A controversial new US law goes into effect on Saturday 26 January which prohibits cell phone users from unlocking their devices so they can be used with another carrier. The new law, which is overseen by the Librarian of Congress, is part of the Digital Millennium Copyright Act (DMCA), and is applicable to all newly purchased mobile phones purchased after January 26.
Many users unlock their phones when they travel to another country so their device can work on another network. Phones may also be unlocked to take advantage of features and services offered by a different carrier. However, phone companies like Verizon sell the iPhone 5 as an unlocked device, and AT&T will unlock a phone after it is out of contract.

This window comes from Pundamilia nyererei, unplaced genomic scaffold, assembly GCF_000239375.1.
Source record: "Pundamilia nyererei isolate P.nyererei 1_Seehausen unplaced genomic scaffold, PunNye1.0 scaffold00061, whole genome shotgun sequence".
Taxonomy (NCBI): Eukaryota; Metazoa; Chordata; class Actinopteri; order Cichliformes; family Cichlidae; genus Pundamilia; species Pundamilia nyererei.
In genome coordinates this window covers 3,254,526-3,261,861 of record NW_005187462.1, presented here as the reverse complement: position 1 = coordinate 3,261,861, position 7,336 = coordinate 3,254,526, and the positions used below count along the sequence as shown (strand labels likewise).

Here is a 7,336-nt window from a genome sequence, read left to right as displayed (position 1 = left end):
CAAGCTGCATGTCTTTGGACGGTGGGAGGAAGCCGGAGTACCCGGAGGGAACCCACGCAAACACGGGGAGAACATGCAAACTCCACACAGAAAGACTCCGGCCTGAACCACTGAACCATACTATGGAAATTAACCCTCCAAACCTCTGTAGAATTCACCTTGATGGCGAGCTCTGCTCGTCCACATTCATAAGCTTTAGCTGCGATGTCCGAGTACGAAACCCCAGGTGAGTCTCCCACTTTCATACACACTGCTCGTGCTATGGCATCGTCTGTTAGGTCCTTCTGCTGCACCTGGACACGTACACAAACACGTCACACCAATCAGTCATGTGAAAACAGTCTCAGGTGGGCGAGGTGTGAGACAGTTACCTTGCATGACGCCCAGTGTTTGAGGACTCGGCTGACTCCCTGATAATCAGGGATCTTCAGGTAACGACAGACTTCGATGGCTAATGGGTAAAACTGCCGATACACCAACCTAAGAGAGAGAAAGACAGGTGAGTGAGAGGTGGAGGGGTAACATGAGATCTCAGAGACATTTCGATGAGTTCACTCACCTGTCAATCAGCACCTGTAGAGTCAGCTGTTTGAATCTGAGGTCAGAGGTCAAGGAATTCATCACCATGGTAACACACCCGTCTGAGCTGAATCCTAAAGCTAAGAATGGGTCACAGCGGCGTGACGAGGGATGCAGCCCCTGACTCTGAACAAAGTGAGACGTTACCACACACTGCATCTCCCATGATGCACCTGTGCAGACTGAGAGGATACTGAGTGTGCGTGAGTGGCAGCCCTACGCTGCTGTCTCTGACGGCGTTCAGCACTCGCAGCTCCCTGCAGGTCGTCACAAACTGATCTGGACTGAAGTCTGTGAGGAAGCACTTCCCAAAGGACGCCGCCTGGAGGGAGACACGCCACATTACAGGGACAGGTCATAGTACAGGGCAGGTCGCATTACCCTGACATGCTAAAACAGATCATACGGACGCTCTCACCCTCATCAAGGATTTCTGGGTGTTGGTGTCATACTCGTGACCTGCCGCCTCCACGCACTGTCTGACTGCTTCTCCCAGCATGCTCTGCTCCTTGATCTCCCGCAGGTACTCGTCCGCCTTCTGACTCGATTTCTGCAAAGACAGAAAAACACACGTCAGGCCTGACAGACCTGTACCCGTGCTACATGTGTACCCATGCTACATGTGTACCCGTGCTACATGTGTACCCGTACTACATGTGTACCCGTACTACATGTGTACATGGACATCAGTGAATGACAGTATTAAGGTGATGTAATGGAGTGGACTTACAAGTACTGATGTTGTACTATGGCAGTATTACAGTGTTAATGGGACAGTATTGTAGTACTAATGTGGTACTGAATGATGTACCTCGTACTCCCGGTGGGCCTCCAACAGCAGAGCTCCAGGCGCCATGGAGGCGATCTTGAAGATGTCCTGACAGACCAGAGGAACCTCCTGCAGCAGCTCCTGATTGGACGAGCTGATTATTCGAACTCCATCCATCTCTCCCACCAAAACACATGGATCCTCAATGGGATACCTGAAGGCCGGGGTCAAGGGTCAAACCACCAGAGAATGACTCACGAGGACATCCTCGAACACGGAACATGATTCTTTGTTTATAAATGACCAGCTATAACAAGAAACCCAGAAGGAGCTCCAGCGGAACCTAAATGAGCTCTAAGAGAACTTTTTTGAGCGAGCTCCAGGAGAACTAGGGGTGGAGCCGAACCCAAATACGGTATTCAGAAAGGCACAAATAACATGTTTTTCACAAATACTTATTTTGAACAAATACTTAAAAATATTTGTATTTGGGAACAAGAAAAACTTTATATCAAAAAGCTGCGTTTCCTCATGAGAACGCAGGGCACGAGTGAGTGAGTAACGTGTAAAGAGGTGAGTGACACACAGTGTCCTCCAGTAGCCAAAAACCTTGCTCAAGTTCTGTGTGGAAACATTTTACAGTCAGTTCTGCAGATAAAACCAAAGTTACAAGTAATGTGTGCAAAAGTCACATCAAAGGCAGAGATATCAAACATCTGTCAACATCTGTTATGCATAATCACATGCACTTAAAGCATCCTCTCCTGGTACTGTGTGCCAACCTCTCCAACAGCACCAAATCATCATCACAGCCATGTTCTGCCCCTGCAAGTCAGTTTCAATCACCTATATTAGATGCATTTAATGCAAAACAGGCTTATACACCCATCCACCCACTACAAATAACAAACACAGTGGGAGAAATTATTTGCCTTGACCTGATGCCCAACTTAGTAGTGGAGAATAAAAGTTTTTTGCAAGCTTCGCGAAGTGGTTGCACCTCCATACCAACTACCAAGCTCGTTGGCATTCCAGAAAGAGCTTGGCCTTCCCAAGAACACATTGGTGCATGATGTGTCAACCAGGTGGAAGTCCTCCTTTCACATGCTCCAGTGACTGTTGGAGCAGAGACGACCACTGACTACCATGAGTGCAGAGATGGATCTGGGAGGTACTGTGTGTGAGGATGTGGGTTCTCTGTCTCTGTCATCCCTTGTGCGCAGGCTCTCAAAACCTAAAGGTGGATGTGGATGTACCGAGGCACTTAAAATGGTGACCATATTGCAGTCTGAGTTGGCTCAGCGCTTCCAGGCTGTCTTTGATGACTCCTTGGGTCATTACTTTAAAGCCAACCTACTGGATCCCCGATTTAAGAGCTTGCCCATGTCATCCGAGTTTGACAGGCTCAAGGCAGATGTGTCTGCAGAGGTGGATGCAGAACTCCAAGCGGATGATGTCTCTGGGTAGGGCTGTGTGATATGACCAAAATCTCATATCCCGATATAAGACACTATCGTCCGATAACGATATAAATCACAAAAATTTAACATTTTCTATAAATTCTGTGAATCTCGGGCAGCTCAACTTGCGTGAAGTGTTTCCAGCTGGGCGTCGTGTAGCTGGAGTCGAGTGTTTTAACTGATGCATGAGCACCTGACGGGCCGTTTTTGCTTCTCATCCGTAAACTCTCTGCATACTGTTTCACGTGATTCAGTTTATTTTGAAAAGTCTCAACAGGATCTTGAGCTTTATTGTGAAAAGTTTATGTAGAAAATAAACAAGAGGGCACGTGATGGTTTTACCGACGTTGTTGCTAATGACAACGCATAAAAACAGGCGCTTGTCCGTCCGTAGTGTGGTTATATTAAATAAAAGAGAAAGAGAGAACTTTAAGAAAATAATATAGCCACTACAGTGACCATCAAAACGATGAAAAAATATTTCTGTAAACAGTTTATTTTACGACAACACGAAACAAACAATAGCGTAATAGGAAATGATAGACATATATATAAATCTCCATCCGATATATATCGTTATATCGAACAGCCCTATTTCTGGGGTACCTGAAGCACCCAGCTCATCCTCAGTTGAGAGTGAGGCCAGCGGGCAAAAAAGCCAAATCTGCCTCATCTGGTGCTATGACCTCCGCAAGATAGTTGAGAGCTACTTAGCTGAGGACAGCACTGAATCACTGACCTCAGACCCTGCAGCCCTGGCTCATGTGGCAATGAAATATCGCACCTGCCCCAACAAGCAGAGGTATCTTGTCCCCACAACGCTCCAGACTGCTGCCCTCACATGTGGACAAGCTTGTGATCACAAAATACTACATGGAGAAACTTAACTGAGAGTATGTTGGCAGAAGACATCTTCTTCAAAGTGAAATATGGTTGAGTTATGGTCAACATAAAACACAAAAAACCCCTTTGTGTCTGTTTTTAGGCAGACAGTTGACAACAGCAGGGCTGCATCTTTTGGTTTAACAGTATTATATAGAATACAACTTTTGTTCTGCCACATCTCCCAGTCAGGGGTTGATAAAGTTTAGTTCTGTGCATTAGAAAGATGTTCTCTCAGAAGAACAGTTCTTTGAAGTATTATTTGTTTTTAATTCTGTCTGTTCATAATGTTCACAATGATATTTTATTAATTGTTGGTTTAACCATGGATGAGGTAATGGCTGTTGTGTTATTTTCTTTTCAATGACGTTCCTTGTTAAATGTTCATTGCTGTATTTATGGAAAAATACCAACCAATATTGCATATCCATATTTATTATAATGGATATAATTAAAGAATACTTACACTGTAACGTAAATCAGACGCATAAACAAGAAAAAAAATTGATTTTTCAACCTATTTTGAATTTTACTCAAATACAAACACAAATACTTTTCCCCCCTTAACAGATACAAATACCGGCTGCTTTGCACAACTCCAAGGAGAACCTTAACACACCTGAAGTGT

The new rule prohibits cell phone users from using special tools and codes to unlock cell phones on their own and without the permission of the carrier they purchased the phone from. Note, unlocking a phone is different from jailbreaking a phone; the latter allows users to add non-official features and software to their device.
In response to the law, the “We the People” website has posted a petition that asks the White House and Librarian of Congress “to rescind this decision, and failing that, champion a bill that makes phone unlocking permanently legal.”
The petition requires 94,991 signatures, of which at this writing, 5,009 have been collected so far. The petition claims that the new rule “reduces consumer choice, and decreases the resale value of devices that consumers have paid for in full.”
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